Hunter’s revenues went from £6m to £19.5m within two years as Cannon repositioned the wellies from an outdoors tool into a fashion accessory. Accounts filed at Companies House show the growth has continued, with turnover now sitting at £113m.
“A lot of it was down to luck,” Cannon laughs. “That first summer was one of the wettest ever. We gave free wellies to 50 celebrities at the Glastonbury music festival – Hello! magazine photographed 26 of them in their boots.
“The business had expanded into the wrong areas, like luggage and leather goods. We bought some excess stock from the administrator and gave it away for free to help build our high-street credentials.”
Success involved hard decisions though. In 2008, Hunter Boot closed its factory at Heathhall near Dumfries, with the loss of 22 jobs; 48 posts had been lost two years earlier when the firm sank into administration. “It was horrible,” says Cannon quietly. “It was the worst time. Laying people off is not pleasant at all.
“Let’s be honest, Dumfries will never erect a statue to me, but the brand needed that closure so it could move on, and it should have been done long before, but I was the one who took it on the chin.
“Even though it was tough at the time, it was the right thing to do. The regrets are still there, because it was a rotten thing to have to do and you’re interfering with people’s lives, but it had to be done.”
Hunter then asked Cannon to relocate from Edinburgh to London, but the move wouldn’t have suited his family, so he left the company. He could have been forgiven for thinking history was repeating itself though when he joined the Edinburgh Solicitors’ Property Centre (ESPC) as its chief executive.
“ESPC had many similar challenges to Hunter – expanding into the wrong areas,” Cannon explains. “It had opened shops in England at great expense, but they didn’t work because estate agents not solicitors sell houses down there.”
Cannon joined in September 2009, just as the full force of the previous year’s financial crash was beginning to hit the property market. His first job was to shore-up support from the 170 law firms that owned the ESPC, visiting 120 of them within his first six weeks. “I had to stand there and take the brickbats because these people hated the ESPC for having got into such a perilous situation,” he recalls. “There was a feeling that it was a busted flush and people wanted out, but I asked them to give me a year to sort it out – in the end it only needed six months to get the bank back on board with a loan, supported by letters of guarantee from the member firms, which were never used.”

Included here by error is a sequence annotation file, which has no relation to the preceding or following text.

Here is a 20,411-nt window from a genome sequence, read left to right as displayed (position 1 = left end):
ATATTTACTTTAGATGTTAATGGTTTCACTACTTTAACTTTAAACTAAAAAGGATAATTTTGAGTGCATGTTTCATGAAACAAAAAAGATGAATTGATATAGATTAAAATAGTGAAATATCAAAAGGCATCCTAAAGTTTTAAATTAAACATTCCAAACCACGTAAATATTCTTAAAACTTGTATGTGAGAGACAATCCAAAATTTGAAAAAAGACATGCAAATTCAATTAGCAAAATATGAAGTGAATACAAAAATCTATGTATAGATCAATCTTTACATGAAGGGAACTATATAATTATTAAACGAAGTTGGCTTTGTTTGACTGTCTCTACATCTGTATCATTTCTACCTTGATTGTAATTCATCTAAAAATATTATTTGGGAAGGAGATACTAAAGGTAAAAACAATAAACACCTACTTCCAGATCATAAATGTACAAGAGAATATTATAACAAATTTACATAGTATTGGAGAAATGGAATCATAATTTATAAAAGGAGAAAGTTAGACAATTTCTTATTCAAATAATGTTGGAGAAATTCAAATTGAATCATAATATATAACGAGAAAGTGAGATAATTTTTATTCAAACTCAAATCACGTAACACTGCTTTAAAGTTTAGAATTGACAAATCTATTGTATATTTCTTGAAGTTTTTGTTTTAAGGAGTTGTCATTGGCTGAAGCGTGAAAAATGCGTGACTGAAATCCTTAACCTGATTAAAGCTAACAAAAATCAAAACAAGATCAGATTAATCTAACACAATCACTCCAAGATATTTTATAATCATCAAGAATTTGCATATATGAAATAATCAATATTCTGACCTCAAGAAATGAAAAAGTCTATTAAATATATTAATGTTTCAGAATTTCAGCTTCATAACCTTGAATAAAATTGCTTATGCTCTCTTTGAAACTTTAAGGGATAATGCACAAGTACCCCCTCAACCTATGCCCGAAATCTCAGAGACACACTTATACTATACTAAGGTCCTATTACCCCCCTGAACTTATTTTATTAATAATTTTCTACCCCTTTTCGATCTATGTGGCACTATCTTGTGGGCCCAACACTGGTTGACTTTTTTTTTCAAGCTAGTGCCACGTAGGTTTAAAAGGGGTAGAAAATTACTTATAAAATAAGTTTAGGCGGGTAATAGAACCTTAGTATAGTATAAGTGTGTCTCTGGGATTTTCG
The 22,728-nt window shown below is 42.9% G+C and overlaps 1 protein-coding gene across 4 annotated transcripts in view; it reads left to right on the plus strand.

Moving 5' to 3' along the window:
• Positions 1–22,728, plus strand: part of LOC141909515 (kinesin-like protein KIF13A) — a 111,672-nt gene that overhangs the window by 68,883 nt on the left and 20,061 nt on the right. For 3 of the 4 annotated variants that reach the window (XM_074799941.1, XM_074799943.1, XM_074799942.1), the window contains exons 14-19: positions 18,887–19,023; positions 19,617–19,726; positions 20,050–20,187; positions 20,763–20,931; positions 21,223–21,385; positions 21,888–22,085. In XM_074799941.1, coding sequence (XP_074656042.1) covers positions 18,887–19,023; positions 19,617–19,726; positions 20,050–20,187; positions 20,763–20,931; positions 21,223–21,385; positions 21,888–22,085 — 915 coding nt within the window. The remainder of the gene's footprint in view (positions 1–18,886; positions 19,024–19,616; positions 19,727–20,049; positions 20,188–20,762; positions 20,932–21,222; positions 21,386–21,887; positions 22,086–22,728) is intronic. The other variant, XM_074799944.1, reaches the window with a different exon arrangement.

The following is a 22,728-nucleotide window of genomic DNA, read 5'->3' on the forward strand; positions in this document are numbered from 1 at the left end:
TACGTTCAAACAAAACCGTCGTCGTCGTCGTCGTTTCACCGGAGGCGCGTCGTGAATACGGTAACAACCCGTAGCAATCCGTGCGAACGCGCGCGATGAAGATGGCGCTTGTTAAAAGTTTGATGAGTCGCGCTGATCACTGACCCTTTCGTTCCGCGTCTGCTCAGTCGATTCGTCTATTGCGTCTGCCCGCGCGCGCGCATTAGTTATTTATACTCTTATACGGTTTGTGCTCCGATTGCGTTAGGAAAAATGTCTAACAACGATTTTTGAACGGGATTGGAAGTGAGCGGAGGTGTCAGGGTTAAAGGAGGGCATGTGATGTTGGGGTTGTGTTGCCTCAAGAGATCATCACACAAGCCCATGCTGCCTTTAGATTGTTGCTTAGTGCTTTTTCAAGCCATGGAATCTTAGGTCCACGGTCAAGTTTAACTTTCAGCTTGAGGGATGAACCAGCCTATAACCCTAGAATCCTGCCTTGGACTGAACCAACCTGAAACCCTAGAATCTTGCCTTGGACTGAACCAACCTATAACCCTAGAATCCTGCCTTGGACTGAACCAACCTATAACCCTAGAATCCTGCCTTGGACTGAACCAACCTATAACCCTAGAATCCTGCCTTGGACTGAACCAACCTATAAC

Cannon’s turnaround of ESPC included moving into lettings as a property manager and developing and launching a more powerful website. He was head-hunted again to join Lomond Capital, which was consolidating residential property firms under its Braemore brand, but the industry wasn’t the right one for him.
“Having worked in such tightly-regulated sectors, it was a bit of a shock to see how little regulation there was in residential property,” he admits. “I lobbied the Scottish Government to regulate the industry because it’s dealing with such large sums of money – we had £750m-worth of property on our books. Investment or asset managers handling those sums are heavily-regulated – why should property be any different?”
All the lessons he’s learned along the way now appear to be coalescing at Cricket Scotland. Having ticked off his party-piece with the restructuring, he’s now set his sights on growing the game. He’s re-established links with the Lord’s Taverners, a charity that helps poor and disabled children to play cricket and other sports, and the two organisations are working together on projects in Scotland, including an engagement programme for Glasgow’s Asian community.
Next on his hit list is signing up more sponsors. Tom Cross’s Parkmead oil company is on board, while the City Lets property website sponsors the Scottish Cup and Nuffield Health offers free gym use for the Saltires international side. Cannon highlights the overseas opportunities too – Scotland has fans on the Indian subcontinent and in Australasia, as well as at home.
Up first though are the summer matches for the Saltires. After facing Sri Lanka in Kent, Scotland will take on Namibia before two one-day internationals at the Grange in Edinburgh on 15 and 17 June against Zimbabwe. “Scotland has never won a one-day international against a Test side, but that could happen this summer,” Cannon smiles. “Watch this space.”
When he’s not running Cricket Scotland, Malcolm Cannon has another trick up his sleeve – he’s the co-owner of the Scottish franchise of Shirt By Hand, a company that – as the name suggests – produces made-to-measure shirts. “I’m the Victor Kiam of tailoring – I liked the shirts so much, I bought the company,” laughs Cannon. “I’d been mentoring the previous owner and I helped him find a buyer for his business. That buyer asked if I wanted to come in on the deal.
“We sell about 120 shirts each month. We kitted out the Scotland cricket team for last year’s ICC World Twenty20 competition and the Scotland rugby side for the 2015 World Cup.
“The prices are somewhere between Marks & Spencer and a Jermyn Street tailor. We have a guy based in Bridge of Allan who comes to your house and measures you for a shirt and then – as long as your shape doesn’t change too much – you can keep reordering them from the internet and they’re delivered within 21 days.”
The shirts are proving especially popular with his misshapen rugby chums; a bulging neck or long arms are no problem when your clothes are made-to-measure. Clients pick the design, the shade and the fabric and then customise their shirts down to the style of the collar and the colour of the buttons.
“People tend to order one for a special occasion and then keep coming back,” Cannon adds. “Some customers now have a whole wardrobe full of our shirts.”